Cheek's body was removed from the scene of the incident and transported directly to the morgue. Defs.' R. 56.1(a) Statement ¶ 8; Pls.' R. 56.1(a) Statement ¶ 8. Giovanni B. Ramundo, MD ("Dr. Ramundo"), a board certified pain management specialist and anesthesiologist, reviewed the pertinent documents associated with this accident and concluded, within a reasonable decree of medical probability, that Cheek was conscious and suffered for five or six minutes after the accident because the impact did not render her unconscious. Ramundo Report at 1. There is no pecuniary loss alleged in this case. Defs.' R. 56.1(a) Statement ¶ 6; Pls.' R. 56.1(a) Statement ¶ 6.
Maura first learned of Cheek's death two weeks after the subject incident and does not know of anyone that spoke to her sister following the incident. Defs.' R. 56.1(a) Statement ¶ 6; Pls.' R. 56.1(a) Statement ¶ 6.
ACL Leasing, LLC was identified as the owner of the bus driven by Bruny. Jarvis Dep. 18:15-19:16.
The Rule 56 Standard
Summary judgment is appropriate only where "there is no genuine issue as to any material fact and... the moving party is entitled to a judgment as a matter of law." Fed.R.Civ.P. 56(c). A dispute is "genuine" if "the evidence is such that a reasonable jury could return a verdict for the nonmoving party." Anderson v. Liberty Lobby, Inc. , 477 U.S. 242, 248 (1986). The relevant inquiry on application for summary judgment is "whether the evidence presents a sufficient disagreement to require submission to a jury or whether it is so one-sided that one party must prevail as a matter of law." Id. at 251-52. A court is not charged with weighing the evidence and determining its truth, but with determining whether there is a genuine issue for trial. Westinghouse Elec. Corp. v. N.Y. City Transit Auth. , 735 F.Supp. 1205, 1212 (S.D.N.Y. 1990) (quoting Anderson , 477 U.S. at 249).
A fact is "material" only if it will affect the outcome of the suit under applicable law, and such facts "properly preclude the entry of summary judgment." Anderson , 477 U.S. at 248. Disputes over irrelevant facts will not preclude summary judgment. Id . The goal is to "isolate and dispose of factually unsupported claims." Celotex Corp. v. Catrett , 477 U.S. 317, 323-24 (1986). "[I]t ordinarily is sufficient for the movant to point to a lack of evidence... on an essential element of the non-movant's claim.... [T]he nonmoving party must [then] come forward with admissible evidence sufficient to raise a genuine issue of fact for trial...." Jaramillo v. Weyerhaeuser Co. , 536 F.3d 140, 145 (2d Cir. 2008) (internal citations omitted); see also Goenaga v. March of Dimes Birth Defects Found. , 51 F.3d 14, 18 (2d Cir. 1995) ("Once the moving party has made a properly supported showing sufficient to suggest the absence of any genuine issue as to a material fact, the nonmoving party... must come forward with evidence that would be sufficient to support a jury verdict in his favor."). "The evidence of the non-movant is to be believed, and all justifiable inferences are to be drawn in his favor." Anderson , 477 U.S. at 255.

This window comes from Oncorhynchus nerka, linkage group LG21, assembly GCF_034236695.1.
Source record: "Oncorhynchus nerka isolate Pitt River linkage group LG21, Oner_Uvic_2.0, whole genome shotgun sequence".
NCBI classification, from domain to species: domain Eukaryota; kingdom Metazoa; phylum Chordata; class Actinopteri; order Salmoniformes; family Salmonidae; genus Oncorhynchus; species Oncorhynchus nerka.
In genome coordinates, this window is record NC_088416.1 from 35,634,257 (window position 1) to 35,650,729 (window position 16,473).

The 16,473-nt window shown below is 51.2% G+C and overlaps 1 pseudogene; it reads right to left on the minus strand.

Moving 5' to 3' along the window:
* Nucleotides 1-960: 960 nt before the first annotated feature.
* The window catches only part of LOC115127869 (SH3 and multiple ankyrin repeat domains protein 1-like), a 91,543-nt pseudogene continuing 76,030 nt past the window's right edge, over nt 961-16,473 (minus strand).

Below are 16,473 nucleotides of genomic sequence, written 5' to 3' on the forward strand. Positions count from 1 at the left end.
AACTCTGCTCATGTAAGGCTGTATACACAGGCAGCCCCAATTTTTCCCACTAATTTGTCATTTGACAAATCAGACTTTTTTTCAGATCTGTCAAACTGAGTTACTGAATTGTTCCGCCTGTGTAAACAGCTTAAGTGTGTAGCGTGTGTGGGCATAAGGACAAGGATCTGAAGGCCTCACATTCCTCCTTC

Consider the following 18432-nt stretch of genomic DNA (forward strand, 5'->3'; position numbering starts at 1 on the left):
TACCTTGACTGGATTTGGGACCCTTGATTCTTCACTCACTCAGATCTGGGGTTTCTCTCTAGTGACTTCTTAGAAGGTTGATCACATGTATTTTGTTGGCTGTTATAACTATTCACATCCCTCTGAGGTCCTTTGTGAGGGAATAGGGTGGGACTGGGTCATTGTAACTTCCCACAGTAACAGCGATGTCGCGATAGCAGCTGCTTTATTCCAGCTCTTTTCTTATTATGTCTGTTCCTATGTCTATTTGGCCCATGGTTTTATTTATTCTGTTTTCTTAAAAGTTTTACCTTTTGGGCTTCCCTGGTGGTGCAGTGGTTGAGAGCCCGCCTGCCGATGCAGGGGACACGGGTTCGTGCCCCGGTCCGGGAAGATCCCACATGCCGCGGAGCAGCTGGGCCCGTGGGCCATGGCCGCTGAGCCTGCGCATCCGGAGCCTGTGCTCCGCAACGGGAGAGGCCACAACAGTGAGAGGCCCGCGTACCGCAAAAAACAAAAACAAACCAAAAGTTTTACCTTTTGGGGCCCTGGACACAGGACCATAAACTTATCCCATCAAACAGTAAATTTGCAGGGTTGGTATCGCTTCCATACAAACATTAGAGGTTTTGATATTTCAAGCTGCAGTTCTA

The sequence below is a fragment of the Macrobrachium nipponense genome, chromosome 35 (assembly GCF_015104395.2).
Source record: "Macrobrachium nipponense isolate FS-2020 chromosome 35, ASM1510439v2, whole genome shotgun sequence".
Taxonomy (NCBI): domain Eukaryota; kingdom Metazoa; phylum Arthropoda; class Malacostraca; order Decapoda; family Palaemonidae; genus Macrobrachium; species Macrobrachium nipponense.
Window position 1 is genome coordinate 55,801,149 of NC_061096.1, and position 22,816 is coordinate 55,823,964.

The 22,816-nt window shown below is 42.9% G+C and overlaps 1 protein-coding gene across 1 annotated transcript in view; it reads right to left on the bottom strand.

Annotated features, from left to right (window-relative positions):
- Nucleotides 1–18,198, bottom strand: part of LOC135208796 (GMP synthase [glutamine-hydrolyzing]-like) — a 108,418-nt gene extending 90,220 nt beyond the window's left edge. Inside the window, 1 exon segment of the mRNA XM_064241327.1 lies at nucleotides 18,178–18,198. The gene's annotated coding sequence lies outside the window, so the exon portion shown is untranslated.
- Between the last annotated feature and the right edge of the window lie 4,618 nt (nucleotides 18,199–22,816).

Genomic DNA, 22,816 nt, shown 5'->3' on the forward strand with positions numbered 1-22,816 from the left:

Material Facts Are in Dispute
According to the Defendants, there is no probative evidence of Defendants' negligence or of Cheeks' conscious pain and suffering. See generally Defs.' Mem. in Supp't. 7-20. The Plaintiffs disagree, citing the NYPD reports, Dr. Ramundo's statements, and the New York State Court of Appeal's decision in Noseworthy v. City of New York. 298 N.Y. 76 , 80 N.E.2d 744 (1948). See generally Pls.' Mem. in Opp'n 1-2, 4-5, 8-10.
Under New York law, the plaintiff in a wrongful death action based on negligence is not held to as high a degree of proof as is required in a case where the injured person may take the stand and give their version of the occurrence. Noseworthy , 298 N.Y. at 78. "[W]here the management and control of the thing which has produced the injury is exclusively vested in the defendant, it is within his power to produce evidence of the actual cause that produced the accident, which the plaintiff is unable to present." Id. at 80-81. "The plaintiff's evidence is deemed sufficient to make out a prima facie case if it shows facts and conditions from which the negligence of the defendant and the causation of the accident by that negligence may be reasonably inferred." In re Lattimore's Estate , 316 N.Y.S.2d 363, 364-65 (App. Div. 1970)
In Noseworthy, the decedent somehow got down from the platform of defendant's subway station to the tracks and was struck by a train. Id. at 78. He died a few hours later. Id . At trial, there was no testimony as to how the decedent got onto the tracks or as to whether he was conscious or unconscious when he was struck. Id . Defendant's motorman was the only eyewitness. Id . The jury returned a defense verdict, and the Court of Appeals reversed, citing the decedent's lower standard of proof. Id. at 79. The facts in this case are analogous to those in Noseworthy, and favor application of the lower standard.